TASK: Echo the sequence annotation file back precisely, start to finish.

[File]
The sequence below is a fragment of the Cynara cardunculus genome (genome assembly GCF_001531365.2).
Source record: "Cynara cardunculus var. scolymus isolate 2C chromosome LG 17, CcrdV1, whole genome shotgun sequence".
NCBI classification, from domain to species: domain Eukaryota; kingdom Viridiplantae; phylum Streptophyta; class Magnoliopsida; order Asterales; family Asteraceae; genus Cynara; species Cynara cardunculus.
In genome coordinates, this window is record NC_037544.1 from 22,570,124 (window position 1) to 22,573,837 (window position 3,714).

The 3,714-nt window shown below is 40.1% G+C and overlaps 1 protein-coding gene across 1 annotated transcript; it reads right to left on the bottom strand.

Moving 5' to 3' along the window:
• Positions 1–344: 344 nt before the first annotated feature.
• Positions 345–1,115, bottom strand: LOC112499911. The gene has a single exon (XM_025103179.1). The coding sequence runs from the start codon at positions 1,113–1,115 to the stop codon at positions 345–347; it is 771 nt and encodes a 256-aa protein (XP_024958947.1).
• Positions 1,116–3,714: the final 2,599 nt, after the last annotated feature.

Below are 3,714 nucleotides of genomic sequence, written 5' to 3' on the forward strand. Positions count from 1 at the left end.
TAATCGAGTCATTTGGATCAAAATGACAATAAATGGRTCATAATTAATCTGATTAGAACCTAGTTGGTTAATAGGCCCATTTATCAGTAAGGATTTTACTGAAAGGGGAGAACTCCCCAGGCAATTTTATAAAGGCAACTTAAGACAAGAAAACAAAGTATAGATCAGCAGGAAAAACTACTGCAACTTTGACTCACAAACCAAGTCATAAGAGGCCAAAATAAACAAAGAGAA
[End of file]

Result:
The sequence below is a fragment of the Cynara cardunculus genome (genome assembly GCF_001531365.2).
Source record: "Cynara cardunculus var. scolymus isolate 2C chromosome LG 17, CcrdV1, whole genome shotgun sequence".
NCBI classification, from domain to species: domain Eukaryota; kingdom Viridiplantae; phylum Streptophyta; class Magnoliopsida; order Asterales; family Asteraceae; genus Cynara; species Cynara cardunculus.
In genome coordinates, this window is record NC_037544.1 from 22,570,124 (window position 1) to 22,573,837 (window position 3,714).

The 3,714-nt window shown below is 40.1% G+C and overlaps 1 protein-coding gene across 1 annotated transcript; it reads right to left on the bottom strand.

Moving 5' to 3' along the window:
• Positions 1–344: 344 nt before the first annotated feature.
• Positions 345–1,115, bottom strand: LOC112499911. The gene has a single exon (XM_025103179.1). The coding sequence runs from the start codon at positions 1,113–1,115 to the stop codon at positions 345–347; it is 771 nt and encodes a 256-aa protein (XP_024958947.1).
• Positions 1,116–3,714: the final 2,599 nt, after the last annotated feature.

Below are 3,714 nucleotides of genomic sequence, written 5' to 3' on the forward strand. Positions count from 1 at the left end.
TAATCGAGTCATTTGGATCAAAATGACAATAAATGGRTCATAATTAATCTGATTAGAACCTAGTTGGTTAATAGGCCCATTTATCAGTAAGGATTTTACTGAAAGGGGAGAACTCCCCAGGCAATTTTATAAAGGCAACTTAAGACAAGAAAACAAAGTATAGATCAGCAGGAAAAACTACTGCAACTTTGACTCACAAACCAAGTCATAAGAGGCCAAAATAAACAAAGAGAA